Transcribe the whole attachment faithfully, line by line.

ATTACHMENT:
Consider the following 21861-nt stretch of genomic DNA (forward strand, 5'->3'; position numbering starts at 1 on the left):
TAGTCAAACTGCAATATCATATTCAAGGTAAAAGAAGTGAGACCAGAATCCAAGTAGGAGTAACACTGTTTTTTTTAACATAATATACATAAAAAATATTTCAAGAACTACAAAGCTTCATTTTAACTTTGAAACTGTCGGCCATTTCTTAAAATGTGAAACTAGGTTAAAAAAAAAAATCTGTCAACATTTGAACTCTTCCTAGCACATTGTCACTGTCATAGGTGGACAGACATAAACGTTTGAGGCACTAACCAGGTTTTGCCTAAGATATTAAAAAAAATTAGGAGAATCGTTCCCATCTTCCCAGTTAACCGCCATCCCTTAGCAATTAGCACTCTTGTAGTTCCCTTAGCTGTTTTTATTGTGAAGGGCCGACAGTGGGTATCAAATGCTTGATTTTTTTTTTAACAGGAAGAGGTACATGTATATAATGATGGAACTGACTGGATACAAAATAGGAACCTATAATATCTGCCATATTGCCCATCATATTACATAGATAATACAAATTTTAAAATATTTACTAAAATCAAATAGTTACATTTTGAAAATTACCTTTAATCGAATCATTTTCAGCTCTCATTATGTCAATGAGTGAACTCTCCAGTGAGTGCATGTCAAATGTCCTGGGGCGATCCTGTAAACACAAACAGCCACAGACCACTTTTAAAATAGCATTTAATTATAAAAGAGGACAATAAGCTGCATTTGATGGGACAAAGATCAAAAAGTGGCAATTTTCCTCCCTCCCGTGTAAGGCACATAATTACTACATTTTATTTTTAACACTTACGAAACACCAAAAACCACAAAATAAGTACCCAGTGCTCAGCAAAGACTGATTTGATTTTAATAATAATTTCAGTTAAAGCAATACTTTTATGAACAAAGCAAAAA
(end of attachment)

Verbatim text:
Consider the following 21861-nt stretch of genomic DNA (forward strand, 5'->3'; position numbering starts at 1 on the left):
TAGTCAAACTGCAATATCATATTCAAGGTAAAAGAAGTGAGACCAGAATCCAAGTAGGAGTAACACTGTTTTTTTTAACATAATATACATAAAAAATATTTCAAGAACTACAAAGCTTCATTTTAACTTTGAAACTGTCGGCCATTTCTTAAAATGTGAAACTAGGTTAAAAAAAAAAATCTGTCAACATTTGAACTCTTCCTAGCACATTGTCACTGTCATAGGTGGACAGACATAAACGTTTGAGGCACTAACCAGGTTTTGCCTAAGATATTAAAAAAAATTAGGAGAATCGTTCCCATCTTCCCAGTTAACCGCCATCCCTTAGCAATTAGCACTCTTGTAGTTCCCTTAGCTGTTTTTATTGTGAAGGGCCGACAGTGGGTATCAAATGCTTGATTTTTTTTTTAACAGGAAGAGGTACATGTATATAATGATGGAACTGACTGGATACAAAATAGGAACCTATAATATCTGCCATATTGCCCATCATATTACATAGATAATACAAATTTTAAAATATTTACTAAAATCAAATAGTTACATTTTGAAAATTACCTTTAATCGAATCATTTTCAGCTCTCATTATGTCAATGAGTGAACTCTCCAGTGAGTGCATGTCAAATGTCCTGGGGCGATCCTGTAAACACAAACAGCCACAGACCACTTTTAAAATAGCATTTAATTATAAAAGAGGACAATAAGCTGCATTTGATGGGACAAAGATCAAAAAGTGGCAATTTTCCTCCCTCCCGTGTAAGGCACATAATTACTACATTTTATTTTTAACACTTACGAAACACCAAAAACCACAAAATAAGTACCCAGTGCTCAGCAAAGACTGATTTGATTTTAATAATAATTTCAGTTAAAGCAATACTTTTATGAACAAAGCAAAAA